New Cartridge 6.8 Western

JemezDave

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Dec 5, 2018
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If it is the brain child of an American Rifle company then the 6.8 western is a no-go. Them basturds haven't been able to produce rifles with correct twist rates for the 243, 270, 280, 7RM, 7mm-08....... for years now. If they haven't figured out twist rates, why the hell would I want some cartridge they came up with? Nope, they are not very bright. Hornady looks like a frigging marketing and ammo genius just because they put correct twist rates in their ammo specs when they develop their rounds. No, don't want some round created by a mismanaged company that doesn't listen to customers.
You’re partially right, but mostly incorrect. All the calibers you’re thinking of were designed 70 plus years ago. You can’t take an off the shelf .243 and decide you want to shoot 120 grain bullets in it without modifying everything. I had a 600 Remington in .243 that wouldn’t stabilize the 105 grain bullets due to slow twist rate, so was stuck with 87-90 grain bullets for it. With the new offerings they can optimize magazines, twist, and chambers but then it’s new. I welcome the new offerings because manufacturers are finally giving us more of what we have been asking them to build. Life is good!
 

clacka6mm

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Nov 22, 2014
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This ☝☝☝
It killed the original 6mm Remington, denied us a heavier 277, limited the 22 cals...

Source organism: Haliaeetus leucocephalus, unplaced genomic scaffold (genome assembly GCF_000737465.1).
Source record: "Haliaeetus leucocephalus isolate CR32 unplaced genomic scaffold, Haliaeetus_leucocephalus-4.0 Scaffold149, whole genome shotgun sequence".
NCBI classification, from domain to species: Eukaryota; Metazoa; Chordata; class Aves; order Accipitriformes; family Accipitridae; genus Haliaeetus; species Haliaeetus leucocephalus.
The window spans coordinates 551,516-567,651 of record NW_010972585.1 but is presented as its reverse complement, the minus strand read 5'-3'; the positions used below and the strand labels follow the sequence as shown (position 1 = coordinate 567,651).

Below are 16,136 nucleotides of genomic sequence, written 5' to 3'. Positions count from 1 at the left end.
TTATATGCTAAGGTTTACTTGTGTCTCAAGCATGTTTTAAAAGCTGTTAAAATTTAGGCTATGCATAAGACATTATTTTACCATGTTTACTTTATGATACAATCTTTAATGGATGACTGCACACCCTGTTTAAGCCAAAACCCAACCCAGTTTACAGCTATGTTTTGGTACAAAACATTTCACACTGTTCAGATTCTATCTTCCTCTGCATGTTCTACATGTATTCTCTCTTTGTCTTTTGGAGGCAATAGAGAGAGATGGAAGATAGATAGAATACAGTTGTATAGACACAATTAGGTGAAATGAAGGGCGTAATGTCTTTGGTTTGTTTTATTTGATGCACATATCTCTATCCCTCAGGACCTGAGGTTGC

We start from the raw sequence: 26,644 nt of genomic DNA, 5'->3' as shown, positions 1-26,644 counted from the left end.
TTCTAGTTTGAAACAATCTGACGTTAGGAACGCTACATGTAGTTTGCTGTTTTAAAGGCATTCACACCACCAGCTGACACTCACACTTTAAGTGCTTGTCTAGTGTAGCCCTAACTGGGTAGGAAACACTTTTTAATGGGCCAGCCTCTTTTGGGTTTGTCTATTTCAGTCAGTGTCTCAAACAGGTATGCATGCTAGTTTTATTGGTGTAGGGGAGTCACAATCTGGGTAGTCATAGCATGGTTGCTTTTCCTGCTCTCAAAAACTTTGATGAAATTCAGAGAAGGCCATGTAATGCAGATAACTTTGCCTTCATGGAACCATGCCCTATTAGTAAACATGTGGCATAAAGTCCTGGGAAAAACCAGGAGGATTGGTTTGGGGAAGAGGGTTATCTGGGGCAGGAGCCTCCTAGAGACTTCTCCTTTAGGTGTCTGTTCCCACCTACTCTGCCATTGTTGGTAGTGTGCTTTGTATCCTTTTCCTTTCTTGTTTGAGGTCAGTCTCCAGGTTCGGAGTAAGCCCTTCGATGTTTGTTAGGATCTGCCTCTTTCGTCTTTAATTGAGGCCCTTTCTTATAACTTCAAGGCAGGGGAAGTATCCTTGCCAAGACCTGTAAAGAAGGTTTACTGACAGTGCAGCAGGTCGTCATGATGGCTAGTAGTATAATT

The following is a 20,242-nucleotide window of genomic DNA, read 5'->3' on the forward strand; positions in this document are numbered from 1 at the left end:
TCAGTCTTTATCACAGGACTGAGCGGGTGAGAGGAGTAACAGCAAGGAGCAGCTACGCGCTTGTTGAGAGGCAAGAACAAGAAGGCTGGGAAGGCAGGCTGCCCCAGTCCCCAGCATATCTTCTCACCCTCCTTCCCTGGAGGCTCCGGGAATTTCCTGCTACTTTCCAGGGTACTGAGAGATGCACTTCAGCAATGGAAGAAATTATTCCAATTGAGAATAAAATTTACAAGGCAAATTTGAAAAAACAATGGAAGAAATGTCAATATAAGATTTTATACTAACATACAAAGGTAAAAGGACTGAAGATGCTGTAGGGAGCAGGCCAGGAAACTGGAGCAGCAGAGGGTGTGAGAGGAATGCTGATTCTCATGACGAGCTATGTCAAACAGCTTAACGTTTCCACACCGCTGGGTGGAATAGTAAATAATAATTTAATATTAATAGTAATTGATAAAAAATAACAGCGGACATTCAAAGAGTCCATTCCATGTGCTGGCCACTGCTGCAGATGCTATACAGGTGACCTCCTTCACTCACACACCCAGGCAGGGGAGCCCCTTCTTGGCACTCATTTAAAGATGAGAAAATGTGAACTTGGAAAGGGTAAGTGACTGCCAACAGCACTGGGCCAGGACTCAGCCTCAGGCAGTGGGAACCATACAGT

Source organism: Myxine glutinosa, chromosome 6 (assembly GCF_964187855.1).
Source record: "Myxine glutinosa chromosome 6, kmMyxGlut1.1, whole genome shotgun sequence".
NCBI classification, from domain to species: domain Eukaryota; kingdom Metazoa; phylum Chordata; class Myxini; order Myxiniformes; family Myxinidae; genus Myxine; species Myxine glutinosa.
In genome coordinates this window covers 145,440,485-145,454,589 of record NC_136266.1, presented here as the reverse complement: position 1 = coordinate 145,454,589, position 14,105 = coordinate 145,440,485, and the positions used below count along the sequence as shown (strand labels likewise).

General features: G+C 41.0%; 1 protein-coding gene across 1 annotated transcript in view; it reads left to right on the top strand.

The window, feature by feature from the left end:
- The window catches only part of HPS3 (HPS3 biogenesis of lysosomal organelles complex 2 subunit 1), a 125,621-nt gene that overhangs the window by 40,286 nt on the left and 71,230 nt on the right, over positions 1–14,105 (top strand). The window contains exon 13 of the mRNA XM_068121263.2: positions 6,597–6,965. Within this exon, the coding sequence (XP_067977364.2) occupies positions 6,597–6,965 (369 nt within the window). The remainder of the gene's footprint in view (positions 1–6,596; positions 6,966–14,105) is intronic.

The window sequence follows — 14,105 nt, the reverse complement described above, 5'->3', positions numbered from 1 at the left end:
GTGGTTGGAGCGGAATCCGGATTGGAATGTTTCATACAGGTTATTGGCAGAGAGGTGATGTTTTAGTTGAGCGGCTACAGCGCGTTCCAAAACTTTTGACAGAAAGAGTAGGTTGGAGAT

What's sad too is many faster twist guns will shoot the the lighter bullets very well. It was short sighted and a mistake for gun manufacturers to not put the higher twists out there early on in development. Something in their thinking, either for the "wow" speed factors they could print on their ammo boxes of 3600 fps for a 40 grainer just to sell underweight and under performing ammo to shoot mice with.
I'm glad we can order barrels at a cost we can swallow to multiply the performance with.
We just need the 277 class to step up....
And by the way, 22 cal bullets are deadly on deer with the right shot; even with my junior deer hunters shooting 223 Barnes 55 grainers out of noodle barrels.
Just saying.
U mean. Shots like this one.... from a 223 entry behind eye. 69 gr hollow point
.
 

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MajorSpittle

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You’re partially right, but mostly incorrect. All the calibers you’re thinking of were designed 70 plus years ago. You can’t take an off the shelf .243 and decide you want to shoot 120 grain bullets in it without modifying everything. I had a 600 Remington in .243 that wouldn’t stabilize the 105 grain bullets due to slow twist rate, so was stuck with 87-90 grain bullets for it. With the new offerings they can optimize magazines, twist, and chambers but then it’s new. I welcome the new offerings because manufacturers are finally giving us more of what we have been asking them to build. Life is good!
So what keeps Winchester from selling rifles with faster twist rates? People rebarrel rifles all the time because of stupidly slow factory twist rates.. Your post makes no sense to me.
 

ntsqd

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I perceive what they’re trying to say in a nice way is that you have no idea what you’re talking about. Why would you want to draw down someone else’s completed bullet to turn it into something else in the first place? It’s just not a compelling idea at all.
I am more than capable of designing and building the tooling necessary to do this process. Production tooling is what I design for a living. What is up for discussion is whether or not the resulting bullets would perform acceptably or not. Obviously having the mfg's make HFC bullets in these two calibers would be the best possible option, but that is not (yet) on the table. So until they decide to make such bullets other means need to be explored. Which is exactly what my posts were doing.